On my very first trip to Sydney I was told by my cover artist, Richard, that I had to try this Malaysian place that did excellent roti, which was interesting because prior to that I had never had any roti in Australia that came close to comparing to the flaky goodness that you find on the roadside in Malaysia. Now the roti at Papa Rich comes close, although the rest of their food is a bit of a mixed bag, but Mamak was the first and the best I found—even if it was closed for renovation that first trip and it was a good year before I made it back up.
Mamak means ‘eat’ in Malay, and one funny thing about people in South East Asia is that their local knowledge is impeccable when it comes to knowing where the best food is, actually, that’s not the funny part. The funny part is the way they define the best food. “No, that stall has the best satay, and you need to go there for Ipoh Hor Fun, but not on Tuesdays,” and so on. One place will become known for a specific item, and when you want to eat that, you make a trip out for it. In this case, roti at Mamak.
For those of you who don’t know, Roti is traditionally an Indian bread—a dry, flaky wholemeal bread. Brought by workers to Malaysia, Roti has quickly become something different—a soft, flaky bread that is stetched paper thin, sometimes to the size of the entire griddle on which the bread is fried, and then folded and refolded into near melt-in your mouth buttery goodness that is just on the sweet edge of savoury and you wonder whether you could eat it with more than just curry.
In Malaysia, you can get roti in a number of varieties—plain, with egg, or with egg and onions fried inside. It’s one of the dishes I will happily return for, as well as satay that costs about ten ringgit (about three dollars Australian) for twenty skewers, and the real banana fritters—tiny, sweet ladies finger banana pieces battered and fried in some random oil that’s probably full of saturated fats that’ll make your arteries harden but are oh so delectable. For the longest time, Malaysian food in Australia tended to focus on the noodle and rice dishes, such as the ever present Nasi Goreng and the Char Kuey Tiao. Occasionally, if you were lucky, you’d find a place that did good Hainanese Chicken Rice, and you’d know it was good if the rice had been made with chicken stock, not yellow chicken salt (and I highly recommend Papa Rich for that). Mamak however, has made a name for itself on the strength of its roti, and the first thing you notice there—aside from the long queue outside—is the chefs in the open kitchen at the window, shaping and throwing the roti dough out on their long, stainless steel benches.
My personal favourite is the Chinatown branch, which is the original, and tends to be the easiest for me to get to when I’m in Sydney. I recommend getting there at least half an hour before you plan to eat, to ensure you get a table, and my personal ordering habits lean towards a few different types of roti, a couple of curries and then, if you’re still hungy, getting a banana roti, or a roti bom for dessert. The roti bom is an soft, extra buttery ball of wafer thin bread drizzled with honey, and takes the roti across the edge into true dessert territory, and the banana roti (or roti pisang, to use its Malaysian name) is a bit of homage to the banana fritter, with slices of banana trapped in a perfect grid pattern inside the roti, and the entire thing dusted with sugar that cooks into crunchy caramel on the hot plate. Neither quite has the drama of the giant roti tissue cone, that you will ooh and aah over when it passes your table on the way to someone else, but both are far superiour dishes in my opinion.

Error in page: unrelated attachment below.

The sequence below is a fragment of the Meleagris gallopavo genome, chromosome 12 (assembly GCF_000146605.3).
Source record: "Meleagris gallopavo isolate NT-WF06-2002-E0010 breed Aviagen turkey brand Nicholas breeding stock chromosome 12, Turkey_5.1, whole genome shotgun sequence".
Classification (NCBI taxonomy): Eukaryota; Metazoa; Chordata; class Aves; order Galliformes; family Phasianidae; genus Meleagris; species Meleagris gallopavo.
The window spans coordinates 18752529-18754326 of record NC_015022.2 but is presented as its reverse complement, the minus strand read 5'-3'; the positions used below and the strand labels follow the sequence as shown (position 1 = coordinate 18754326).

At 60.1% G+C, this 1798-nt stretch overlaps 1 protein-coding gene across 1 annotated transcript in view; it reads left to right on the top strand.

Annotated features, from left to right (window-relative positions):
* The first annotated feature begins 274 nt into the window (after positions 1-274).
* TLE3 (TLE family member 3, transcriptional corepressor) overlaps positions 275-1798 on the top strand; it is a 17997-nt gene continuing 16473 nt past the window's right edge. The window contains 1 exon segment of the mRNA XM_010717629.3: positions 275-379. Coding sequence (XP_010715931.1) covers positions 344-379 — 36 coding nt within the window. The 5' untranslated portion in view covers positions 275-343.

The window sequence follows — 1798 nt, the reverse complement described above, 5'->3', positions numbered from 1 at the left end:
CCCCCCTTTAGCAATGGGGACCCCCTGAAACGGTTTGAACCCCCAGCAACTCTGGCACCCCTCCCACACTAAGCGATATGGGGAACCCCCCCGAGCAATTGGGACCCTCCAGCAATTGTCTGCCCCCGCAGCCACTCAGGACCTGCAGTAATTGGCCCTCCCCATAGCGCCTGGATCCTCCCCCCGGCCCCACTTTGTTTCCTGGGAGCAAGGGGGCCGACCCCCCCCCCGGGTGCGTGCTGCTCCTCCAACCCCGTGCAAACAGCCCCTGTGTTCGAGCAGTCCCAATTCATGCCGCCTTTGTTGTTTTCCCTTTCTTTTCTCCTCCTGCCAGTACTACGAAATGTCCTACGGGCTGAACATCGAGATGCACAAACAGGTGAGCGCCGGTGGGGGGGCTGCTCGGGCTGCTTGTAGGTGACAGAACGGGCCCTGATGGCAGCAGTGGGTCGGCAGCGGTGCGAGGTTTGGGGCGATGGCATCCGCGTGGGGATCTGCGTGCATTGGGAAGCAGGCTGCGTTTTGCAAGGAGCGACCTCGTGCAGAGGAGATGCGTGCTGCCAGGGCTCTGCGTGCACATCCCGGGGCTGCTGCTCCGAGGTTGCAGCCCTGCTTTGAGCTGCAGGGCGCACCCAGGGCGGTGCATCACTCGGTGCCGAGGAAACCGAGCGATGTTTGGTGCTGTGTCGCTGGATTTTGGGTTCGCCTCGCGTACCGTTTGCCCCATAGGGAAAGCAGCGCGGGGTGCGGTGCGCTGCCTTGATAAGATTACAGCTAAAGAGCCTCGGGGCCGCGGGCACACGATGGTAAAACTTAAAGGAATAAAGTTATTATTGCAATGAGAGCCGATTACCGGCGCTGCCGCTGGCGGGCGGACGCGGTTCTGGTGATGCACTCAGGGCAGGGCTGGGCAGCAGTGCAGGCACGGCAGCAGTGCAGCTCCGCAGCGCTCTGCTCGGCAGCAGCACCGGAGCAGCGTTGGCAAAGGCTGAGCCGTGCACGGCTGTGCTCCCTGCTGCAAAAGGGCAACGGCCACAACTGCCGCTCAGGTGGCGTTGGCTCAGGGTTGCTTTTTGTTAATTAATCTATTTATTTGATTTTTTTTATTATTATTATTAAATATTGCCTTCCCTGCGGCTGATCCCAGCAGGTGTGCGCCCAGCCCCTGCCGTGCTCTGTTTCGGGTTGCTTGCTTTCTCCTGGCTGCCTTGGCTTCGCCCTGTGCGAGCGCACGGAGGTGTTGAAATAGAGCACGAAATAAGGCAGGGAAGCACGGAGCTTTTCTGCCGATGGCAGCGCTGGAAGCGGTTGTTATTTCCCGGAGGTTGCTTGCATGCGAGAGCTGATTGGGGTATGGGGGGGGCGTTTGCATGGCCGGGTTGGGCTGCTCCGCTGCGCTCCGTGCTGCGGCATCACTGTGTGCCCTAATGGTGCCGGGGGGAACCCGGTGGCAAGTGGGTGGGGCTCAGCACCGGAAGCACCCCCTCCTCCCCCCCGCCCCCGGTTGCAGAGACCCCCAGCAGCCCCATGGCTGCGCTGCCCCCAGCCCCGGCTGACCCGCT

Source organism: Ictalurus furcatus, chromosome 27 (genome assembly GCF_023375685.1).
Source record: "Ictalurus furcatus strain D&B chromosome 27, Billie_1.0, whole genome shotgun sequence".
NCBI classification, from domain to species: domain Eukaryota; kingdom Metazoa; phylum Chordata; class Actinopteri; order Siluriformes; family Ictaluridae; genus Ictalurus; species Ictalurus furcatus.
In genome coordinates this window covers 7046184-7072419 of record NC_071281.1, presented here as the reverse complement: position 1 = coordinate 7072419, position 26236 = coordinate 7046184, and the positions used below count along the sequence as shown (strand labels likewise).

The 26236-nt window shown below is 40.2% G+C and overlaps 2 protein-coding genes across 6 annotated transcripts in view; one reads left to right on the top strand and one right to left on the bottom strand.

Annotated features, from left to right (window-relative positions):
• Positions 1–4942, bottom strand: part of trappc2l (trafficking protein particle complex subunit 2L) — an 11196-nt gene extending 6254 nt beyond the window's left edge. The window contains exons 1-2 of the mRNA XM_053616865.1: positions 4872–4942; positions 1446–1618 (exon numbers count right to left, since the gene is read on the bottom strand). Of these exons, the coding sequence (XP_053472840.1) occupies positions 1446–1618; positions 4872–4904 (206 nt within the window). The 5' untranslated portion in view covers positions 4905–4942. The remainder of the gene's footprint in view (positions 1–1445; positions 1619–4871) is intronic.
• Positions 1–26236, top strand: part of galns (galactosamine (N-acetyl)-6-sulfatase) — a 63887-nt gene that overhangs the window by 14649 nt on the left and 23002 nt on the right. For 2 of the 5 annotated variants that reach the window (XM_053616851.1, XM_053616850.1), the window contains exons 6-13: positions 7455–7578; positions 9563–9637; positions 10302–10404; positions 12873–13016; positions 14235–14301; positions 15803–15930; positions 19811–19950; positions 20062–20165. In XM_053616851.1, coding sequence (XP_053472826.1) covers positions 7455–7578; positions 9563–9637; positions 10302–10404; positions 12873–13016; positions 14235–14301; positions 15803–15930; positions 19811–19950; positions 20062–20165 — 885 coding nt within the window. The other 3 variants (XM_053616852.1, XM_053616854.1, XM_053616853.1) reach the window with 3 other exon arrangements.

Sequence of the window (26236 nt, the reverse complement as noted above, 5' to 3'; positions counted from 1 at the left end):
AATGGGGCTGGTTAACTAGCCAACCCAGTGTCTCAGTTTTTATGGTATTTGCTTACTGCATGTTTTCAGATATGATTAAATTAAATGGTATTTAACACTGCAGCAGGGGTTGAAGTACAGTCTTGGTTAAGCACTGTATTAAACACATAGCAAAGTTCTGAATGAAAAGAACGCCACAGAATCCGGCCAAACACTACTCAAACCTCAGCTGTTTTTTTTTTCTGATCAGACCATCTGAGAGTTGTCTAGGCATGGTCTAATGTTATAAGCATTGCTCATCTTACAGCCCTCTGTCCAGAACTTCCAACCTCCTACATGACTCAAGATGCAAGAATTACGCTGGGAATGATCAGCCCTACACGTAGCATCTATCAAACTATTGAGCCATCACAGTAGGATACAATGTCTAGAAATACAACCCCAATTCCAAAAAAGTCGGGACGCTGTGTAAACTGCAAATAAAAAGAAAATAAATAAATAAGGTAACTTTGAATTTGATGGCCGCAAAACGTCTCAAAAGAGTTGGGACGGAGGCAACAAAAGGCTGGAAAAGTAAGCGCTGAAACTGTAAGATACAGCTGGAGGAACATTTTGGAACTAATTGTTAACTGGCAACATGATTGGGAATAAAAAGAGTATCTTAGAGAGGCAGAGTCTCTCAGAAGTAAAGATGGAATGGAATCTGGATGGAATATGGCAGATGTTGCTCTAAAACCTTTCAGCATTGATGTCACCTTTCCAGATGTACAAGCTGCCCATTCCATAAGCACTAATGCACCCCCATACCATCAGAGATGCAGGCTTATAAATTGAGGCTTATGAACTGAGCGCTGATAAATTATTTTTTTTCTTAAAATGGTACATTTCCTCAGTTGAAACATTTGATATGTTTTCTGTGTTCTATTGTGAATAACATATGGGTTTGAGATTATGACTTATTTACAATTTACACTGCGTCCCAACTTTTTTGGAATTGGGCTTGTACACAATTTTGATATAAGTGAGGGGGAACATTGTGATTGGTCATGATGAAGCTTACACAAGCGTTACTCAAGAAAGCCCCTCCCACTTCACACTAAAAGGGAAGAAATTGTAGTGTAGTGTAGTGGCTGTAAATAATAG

For the celiacs and non-bread lovers out there, Mamak does do some of the more standard Malaysian dishes, but frankly, if you’re not going for the roti, you might as well go somewhere else—Malaymas for example, where you’ll get excellent food and not have to wait as long for a table. I can’t comment on Mamak’s noodles or rice dishes though, I’ve never eaten them and don’t plan to.
Mamak has branches in Sydney’s Chinatown and Chatwood, and has just opened a restaurant on Lonsdale Street in Melbourne. Which means I no longer have to concede that Sydney has superior roti than Melbourne, which makes me a very happy man. Now if you’ll excuse me, I have to go line up if I’m going to have any chance of getting dinner on time.
Rating: Five spoons out of five.
Price: Reasonable, expect a meal between $15 and $25.